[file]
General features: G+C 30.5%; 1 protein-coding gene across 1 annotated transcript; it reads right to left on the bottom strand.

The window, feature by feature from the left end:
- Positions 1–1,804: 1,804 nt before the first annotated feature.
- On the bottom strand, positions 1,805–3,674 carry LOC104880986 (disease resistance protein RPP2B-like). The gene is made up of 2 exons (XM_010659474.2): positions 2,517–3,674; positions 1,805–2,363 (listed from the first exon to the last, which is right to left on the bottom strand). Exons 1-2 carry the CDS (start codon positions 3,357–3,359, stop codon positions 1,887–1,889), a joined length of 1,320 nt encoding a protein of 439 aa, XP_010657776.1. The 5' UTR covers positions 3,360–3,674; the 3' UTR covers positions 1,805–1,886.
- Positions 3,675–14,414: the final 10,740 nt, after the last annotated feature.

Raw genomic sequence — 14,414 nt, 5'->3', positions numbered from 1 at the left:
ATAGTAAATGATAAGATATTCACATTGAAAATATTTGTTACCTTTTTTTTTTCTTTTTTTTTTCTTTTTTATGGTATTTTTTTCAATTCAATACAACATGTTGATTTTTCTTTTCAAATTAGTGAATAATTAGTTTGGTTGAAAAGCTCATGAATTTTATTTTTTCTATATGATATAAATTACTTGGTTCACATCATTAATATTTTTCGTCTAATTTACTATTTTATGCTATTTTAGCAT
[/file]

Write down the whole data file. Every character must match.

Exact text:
General features: G+C 30.5%; 1 protein-coding gene across 1 annotated transcript; it reads right to left on the bottom strand.

The window, feature by feature from the left end:
- Positions 1–1,804: 1,804 nt before the first annotated feature.
- On the bottom strand, positions 1,805–3,674 carry LOC104880986 (disease resistance protein RPP2B-like). The gene is made up of 2 exons (XM_010659474.2): positions 2,517–3,674; positions 1,805–2,363 (listed from the first exon to the last, which is right to left on the bottom strand). Exons 1-2 carry the CDS (start codon positions 3,357–3,359, stop codon positions 1,887–1,889), a joined length of 1,320 nt encoding a protein of 439 aa, XP_010657776.1. The 5' UTR covers positions 3,360–3,674; the 3' UTR covers positions 1,805–1,886.
- Positions 3,675–14,414: the final 10,740 nt, after the last annotated feature.

Raw genomic sequence — 14,414 nt, 5'->3', positions numbered from 1 at the left:
ATAGTAAATGATAAGATATTCACATTGAAAATATTTGTTACCTTTTTTTTTTCTTTTTTTTTTCTTTTTTATGGTATTTTTTTCAATTCAATACAACATGTTGATTTTTCTTTTCAAATTAGTGAATAATTAGTTTGGTTGAAAAGCTCATGAATTTTATTTTTTCTATATGATATAAATTACTTGGTTCACATCATTAATATTTTTCGTCTAATTTACTATTTTATGCTATTTTAGCAT